|Negotiations Do Not Form a Contract Absent a Meeting of the Minds|
|Description||Appeals court affirmed that no contract was created, and therefore no damages were due, in a dispute where one party asserted that a verbal agreement had been reached but the other party asserted that there were only negotiations and no meeting of the minds. Since major terms were not settled, there could be no contract.|
|Key Words||Oral Agreement; Negotiations; Meeting of the Minds; Quantum Meruit|
|C A S E S U M M A R Y|
|Facts||Smith sued Hammons for breach of a verbal contract in which Hammons agreed to hire Smith for a minimum of two years for $150,000 per year, plus living quarters, offices, and an assistant to develop and run a magic show for Hammons. The transaction did not occur and Smith sued to recover in quantum meruit for providing valuable expertise in the entertainment business to Hammons. Hammons contended there were only negotiations, not a contract. The jury found for the defendant; Smith appealed.|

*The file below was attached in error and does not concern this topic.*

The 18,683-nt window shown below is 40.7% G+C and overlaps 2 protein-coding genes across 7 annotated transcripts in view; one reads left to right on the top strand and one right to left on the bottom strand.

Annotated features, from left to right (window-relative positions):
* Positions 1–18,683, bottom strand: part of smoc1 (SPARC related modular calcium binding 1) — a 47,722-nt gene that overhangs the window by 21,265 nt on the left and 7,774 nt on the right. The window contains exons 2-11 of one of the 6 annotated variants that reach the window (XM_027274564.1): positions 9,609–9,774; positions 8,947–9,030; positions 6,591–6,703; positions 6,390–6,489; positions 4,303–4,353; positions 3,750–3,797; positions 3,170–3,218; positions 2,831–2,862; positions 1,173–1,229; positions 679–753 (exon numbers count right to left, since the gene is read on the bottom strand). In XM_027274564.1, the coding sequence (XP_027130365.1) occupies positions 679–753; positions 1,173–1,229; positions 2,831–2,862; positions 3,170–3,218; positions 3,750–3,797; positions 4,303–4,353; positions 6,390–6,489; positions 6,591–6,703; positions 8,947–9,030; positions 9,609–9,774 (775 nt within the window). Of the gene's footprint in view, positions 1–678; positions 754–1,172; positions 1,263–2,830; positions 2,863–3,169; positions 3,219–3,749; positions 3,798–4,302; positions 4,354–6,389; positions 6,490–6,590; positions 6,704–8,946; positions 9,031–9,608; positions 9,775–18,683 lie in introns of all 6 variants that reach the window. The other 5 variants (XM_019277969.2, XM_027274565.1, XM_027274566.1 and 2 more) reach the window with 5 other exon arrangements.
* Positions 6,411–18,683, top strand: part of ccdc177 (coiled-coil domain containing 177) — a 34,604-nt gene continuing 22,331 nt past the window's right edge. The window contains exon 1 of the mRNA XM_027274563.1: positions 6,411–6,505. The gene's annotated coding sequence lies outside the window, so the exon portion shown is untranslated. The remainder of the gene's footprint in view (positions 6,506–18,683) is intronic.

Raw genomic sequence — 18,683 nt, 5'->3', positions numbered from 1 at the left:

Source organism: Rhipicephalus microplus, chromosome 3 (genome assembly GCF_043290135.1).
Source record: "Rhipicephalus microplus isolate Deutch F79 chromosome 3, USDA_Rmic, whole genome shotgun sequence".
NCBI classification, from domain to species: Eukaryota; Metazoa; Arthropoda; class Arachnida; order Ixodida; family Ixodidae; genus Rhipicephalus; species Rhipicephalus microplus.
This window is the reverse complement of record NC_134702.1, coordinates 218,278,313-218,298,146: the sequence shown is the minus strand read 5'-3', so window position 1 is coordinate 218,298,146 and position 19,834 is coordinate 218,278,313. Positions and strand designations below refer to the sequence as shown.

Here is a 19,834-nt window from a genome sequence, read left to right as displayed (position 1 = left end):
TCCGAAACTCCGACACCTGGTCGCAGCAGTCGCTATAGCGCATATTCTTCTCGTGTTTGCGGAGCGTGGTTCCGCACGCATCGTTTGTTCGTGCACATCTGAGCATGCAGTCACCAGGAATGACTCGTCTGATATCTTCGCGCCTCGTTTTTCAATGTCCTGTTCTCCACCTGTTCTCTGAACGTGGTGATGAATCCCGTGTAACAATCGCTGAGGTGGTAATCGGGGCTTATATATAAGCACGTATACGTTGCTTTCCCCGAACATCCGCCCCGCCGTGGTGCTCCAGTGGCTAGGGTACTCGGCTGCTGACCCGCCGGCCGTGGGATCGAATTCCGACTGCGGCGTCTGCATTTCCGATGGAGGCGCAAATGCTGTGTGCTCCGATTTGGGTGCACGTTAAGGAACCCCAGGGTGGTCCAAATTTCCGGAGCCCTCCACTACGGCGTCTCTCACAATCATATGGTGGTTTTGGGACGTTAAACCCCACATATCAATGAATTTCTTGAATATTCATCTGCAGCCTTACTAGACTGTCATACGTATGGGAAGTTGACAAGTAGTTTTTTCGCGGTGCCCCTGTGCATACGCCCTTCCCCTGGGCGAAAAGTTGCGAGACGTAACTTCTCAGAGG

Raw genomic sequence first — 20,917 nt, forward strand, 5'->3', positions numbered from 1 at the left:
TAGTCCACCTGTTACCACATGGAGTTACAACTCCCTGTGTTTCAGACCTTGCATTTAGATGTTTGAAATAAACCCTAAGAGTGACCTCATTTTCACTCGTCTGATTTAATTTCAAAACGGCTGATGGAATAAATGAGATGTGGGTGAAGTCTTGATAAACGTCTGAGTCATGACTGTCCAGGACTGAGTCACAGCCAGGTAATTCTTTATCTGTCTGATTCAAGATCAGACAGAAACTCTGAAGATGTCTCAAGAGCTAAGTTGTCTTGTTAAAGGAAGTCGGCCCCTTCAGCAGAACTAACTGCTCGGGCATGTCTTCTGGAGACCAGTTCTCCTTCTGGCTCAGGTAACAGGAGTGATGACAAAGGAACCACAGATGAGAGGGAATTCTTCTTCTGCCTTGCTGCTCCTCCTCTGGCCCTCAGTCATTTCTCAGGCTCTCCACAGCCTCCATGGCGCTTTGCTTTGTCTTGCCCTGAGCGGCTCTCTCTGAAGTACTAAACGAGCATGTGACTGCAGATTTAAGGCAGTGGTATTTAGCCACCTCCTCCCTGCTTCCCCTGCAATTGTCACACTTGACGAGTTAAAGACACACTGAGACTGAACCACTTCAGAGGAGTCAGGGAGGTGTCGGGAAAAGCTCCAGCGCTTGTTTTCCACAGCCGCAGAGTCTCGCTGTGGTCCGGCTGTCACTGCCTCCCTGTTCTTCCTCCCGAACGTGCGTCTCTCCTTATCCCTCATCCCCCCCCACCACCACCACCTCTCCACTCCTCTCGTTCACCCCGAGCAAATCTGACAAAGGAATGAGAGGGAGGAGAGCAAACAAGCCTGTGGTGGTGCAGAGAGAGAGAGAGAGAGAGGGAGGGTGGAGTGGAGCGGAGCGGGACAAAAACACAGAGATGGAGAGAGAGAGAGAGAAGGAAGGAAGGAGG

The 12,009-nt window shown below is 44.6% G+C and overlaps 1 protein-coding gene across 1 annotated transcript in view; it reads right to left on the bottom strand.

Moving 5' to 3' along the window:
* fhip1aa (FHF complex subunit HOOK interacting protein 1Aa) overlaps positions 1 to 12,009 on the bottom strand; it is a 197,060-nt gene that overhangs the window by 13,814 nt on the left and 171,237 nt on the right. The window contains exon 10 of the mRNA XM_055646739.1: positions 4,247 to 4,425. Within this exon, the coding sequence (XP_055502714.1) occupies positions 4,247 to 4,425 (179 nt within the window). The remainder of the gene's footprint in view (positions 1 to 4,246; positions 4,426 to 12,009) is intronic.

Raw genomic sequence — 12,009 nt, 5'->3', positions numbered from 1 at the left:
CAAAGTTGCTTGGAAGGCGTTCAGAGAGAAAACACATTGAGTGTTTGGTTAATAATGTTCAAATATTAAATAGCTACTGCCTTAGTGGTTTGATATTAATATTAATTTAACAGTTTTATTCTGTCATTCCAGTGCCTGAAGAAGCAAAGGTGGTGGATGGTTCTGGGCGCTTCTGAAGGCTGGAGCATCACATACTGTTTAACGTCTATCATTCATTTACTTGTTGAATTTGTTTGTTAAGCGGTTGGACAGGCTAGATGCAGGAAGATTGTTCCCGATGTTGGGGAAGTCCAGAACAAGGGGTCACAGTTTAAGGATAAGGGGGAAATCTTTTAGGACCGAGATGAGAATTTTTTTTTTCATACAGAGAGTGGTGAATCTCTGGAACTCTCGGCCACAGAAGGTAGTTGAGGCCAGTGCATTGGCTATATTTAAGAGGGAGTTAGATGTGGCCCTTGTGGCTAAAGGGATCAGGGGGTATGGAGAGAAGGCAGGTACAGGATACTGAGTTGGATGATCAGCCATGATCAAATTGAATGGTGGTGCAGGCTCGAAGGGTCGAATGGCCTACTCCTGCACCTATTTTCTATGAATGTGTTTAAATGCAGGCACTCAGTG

Affirmed. "It is hornbook law that the existence of an enforceable contact is dependent upon agreement of the parties, or meeting of the minds, upon the terms of that contract." It was clear from the evidence that there were material terms to the agreement that were not settled, so there was no meeting of the minds. Smith asserted he was due $500,000 as a share of the profits of Hammons' enterprise, yet admitted that they had not agreed upon the share of profits Smith would receive. That is a material term that had to be agreed upon for there to be a contract. There were negotiations over specific terms, but no final agreement, so there can be no breach of contract or recovery.
|Citation||Smith v. Hammons, — S.W.3d — (2002 WL 5694, Ct. App., Missouri, 2002)|
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